Motorists have admitted to taking their eyes off the road to stroke pets, use their phones and attempt sex acts on their other half, a study has revealed.
Research showed four in five drivers had potentially put themselves and others in danger including by putting on make-up while driving.
One in four had taken a phone call in the driver’s seat, and 14 per cent have tapped out a text message.
Another 8 per cent of drivers have tried to operate the pedals using different feet, while 6 per cent have attempted a sexual act on their partner while travelling from A to B, researchers found.
Thirty-five per cent have taken their eyes off the road to pass something to the passenger in the back seat, and 20 per cent have kept their foot on the accelerator while checking a map on their phone.
Holger G Weiss, chief executive of German Autolabs, which commissioned the study, said: “Driving is a somewhat mundane part of everyday life for millions of Brits across the country, and this chore-like familiarity can lead us to grow complacent to the potential risks around us.
“While we are sure many of the four in five drivers guilty of being distracted in the driver’s seat will be confident in their multitasking abilities, we think the findings should be seen as concerning.”
As a result of this distracted driving, 26 per cent believed they had had a near-miss with another motorist, and one in 10 have actually had a collision because their attention was elsewhere.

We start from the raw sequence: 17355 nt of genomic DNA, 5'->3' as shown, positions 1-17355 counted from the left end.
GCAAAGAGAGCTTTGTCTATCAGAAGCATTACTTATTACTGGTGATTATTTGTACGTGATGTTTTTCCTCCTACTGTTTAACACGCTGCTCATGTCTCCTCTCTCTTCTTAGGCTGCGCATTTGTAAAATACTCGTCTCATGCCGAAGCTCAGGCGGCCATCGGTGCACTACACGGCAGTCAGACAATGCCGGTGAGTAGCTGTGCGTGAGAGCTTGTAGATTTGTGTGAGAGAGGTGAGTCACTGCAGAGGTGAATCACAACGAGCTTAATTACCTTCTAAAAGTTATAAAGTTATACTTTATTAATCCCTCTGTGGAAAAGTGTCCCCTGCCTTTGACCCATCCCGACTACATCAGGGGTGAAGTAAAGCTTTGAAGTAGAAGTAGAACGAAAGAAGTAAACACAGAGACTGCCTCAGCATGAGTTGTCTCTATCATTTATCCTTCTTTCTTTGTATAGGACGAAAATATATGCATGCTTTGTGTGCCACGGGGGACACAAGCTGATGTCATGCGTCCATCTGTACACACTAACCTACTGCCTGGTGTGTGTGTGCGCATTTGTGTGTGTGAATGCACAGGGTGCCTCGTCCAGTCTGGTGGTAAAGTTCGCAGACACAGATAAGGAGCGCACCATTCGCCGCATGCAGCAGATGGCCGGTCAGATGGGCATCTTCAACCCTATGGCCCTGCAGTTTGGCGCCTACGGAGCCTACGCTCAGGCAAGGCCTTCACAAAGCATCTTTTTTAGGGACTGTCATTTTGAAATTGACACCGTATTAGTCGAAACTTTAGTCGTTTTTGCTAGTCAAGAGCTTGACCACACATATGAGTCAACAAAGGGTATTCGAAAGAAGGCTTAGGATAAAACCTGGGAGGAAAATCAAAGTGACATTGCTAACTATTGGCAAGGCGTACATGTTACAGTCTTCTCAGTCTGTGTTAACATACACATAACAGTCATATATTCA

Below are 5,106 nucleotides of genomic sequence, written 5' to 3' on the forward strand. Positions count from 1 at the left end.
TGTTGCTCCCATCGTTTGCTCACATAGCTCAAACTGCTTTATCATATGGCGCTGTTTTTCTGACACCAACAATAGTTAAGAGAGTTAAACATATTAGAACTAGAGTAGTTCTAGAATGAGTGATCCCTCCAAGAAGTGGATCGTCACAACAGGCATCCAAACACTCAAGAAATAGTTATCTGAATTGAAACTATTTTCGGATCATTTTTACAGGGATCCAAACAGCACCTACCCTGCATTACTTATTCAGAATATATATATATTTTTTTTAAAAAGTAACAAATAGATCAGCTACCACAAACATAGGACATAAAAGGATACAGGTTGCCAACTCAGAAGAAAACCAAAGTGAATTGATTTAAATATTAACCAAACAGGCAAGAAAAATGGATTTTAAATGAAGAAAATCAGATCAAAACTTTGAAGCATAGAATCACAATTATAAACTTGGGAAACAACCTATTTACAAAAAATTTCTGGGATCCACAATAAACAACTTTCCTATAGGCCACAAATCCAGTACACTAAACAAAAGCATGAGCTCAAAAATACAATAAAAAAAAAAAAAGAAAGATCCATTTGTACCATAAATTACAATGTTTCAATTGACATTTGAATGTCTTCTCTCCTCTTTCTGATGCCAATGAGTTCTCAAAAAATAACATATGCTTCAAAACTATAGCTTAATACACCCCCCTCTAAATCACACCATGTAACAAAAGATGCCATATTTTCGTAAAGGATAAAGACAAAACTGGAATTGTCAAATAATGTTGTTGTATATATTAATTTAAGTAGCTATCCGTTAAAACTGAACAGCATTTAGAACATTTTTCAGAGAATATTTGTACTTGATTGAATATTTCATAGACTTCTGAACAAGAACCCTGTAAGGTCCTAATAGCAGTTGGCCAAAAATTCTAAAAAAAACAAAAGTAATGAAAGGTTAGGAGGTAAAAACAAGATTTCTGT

Only a third of drivers considered themselves a completely safe presence when they hit the road.
Mobile phones are a key source of distraction for drivers, as 31 per cent confessed to checking their device when they should have their minds on the task at hand.
Despite this widespread use of smartphones and mobile devices while in the driving seat, 44 per cent were unaware of the legal penalty for doing so – six points on their license and a £200 fine.
Two-third of those surveyed also believed using your smartphone while driving was just as dangerous as driving after two pints at the pub.
The average motorist thought they checked their mobile 21 times a day on average and three of these times occurred while they were driving.
To combat the compulsion to check their phone notification on their drive, almost a third have put their device out of reach in the glove box.
There was also a strong perception that younger drivers are more likely to check their phone than more experienced motorists, as 55 per cent of those surveyed believed drivers aged 18 to 25 were the most easily distracted by their devices.
Mr Weiss added: “We believe as younger people can often only afford older cars without voice command technology, they are more likely to take their hands off the wheel to check a text or WhatsApp.”
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